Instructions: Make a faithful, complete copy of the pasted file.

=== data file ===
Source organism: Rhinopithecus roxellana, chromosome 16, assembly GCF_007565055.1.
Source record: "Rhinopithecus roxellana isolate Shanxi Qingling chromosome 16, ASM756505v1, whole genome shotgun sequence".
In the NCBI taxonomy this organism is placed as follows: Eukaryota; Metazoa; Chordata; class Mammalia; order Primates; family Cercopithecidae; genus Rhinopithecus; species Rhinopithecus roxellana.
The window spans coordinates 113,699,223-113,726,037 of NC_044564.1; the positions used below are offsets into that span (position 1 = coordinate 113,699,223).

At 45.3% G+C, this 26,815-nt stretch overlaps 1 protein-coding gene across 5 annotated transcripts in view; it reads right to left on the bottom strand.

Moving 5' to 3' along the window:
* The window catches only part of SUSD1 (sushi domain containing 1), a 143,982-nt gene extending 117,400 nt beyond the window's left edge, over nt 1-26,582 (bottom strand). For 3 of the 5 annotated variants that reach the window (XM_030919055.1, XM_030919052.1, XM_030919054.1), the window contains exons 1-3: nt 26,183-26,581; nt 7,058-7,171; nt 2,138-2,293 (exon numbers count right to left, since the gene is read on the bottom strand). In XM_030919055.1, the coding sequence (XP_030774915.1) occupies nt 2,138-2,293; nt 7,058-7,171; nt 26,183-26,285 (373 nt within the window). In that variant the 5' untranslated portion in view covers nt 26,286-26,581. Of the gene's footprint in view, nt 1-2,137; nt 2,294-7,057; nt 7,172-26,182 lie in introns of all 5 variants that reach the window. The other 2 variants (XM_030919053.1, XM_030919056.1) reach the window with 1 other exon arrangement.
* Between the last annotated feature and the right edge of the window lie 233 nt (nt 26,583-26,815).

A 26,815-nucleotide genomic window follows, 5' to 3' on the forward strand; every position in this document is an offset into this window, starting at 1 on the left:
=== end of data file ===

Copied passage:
Source organism: Rhinopithecus roxellana, chromosome 16, assembly GCF_007565055.1.
Source record: "Rhinopithecus roxellana isolate Shanxi Qingling chromosome 16, ASM756505v1, whole genome shotgun sequence".
In the NCBI taxonomy this organism is placed as follows: Eukaryota; Metazoa; Chordata; class Mammalia; order Primates; family Cercopithecidae; genus Rhinopithecus; species Rhinopithecus roxellana.
The window spans coordinates 113,699,223-113,726,037 of NC_044564.1; the positions used below are offsets into that span (position 1 = coordinate 113,699,223).

At 45.3% G+C, this 26,815-nt stretch overlaps 1 protein-coding gene across 5 annotated transcripts in view; it reads right to left on the bottom strand.

Moving 5' to 3' along the window:
* The window catches only part of SUSD1 (sushi domain containing 1), a 143,982-nt gene extending 117,400 nt beyond the window's left edge, over nt 1-26,582 (bottom strand). For 3 of the 5 annotated variants that reach the window (XM_030919055.1, XM_030919052.1, XM_030919054.1), the window contains exons 1-3: nt 26,183-26,581; nt 7,058-7,171; nt 2,138-2,293 (exon numbers count right to left, since the gene is read on the bottom strand). In XM_030919055.1, the coding sequence (XP_030774915.1) occupies nt 2,138-2,293; nt 7,058-7,171; nt 26,183-26,285 (373 nt within the window). In that variant the 5' untranslated portion in view covers nt 26,286-26,581. Of the gene's footprint in view, nt 1-2,137; nt 2,294-7,057; nt 7,172-26,182 lie in introns of all 5 variants that reach the window. The other 2 variants (XM_030919053.1, XM_030919056.1) reach the window with 1 other exon arrangement.
* Between the last annotated feature and the right edge of the window lie 233 nt (nt 26,583-26,815).

A 26,815-nucleotide genomic window follows, 5' to 3' on the forward strand; every position in this document is an offset into this window, starting at 1 on the left: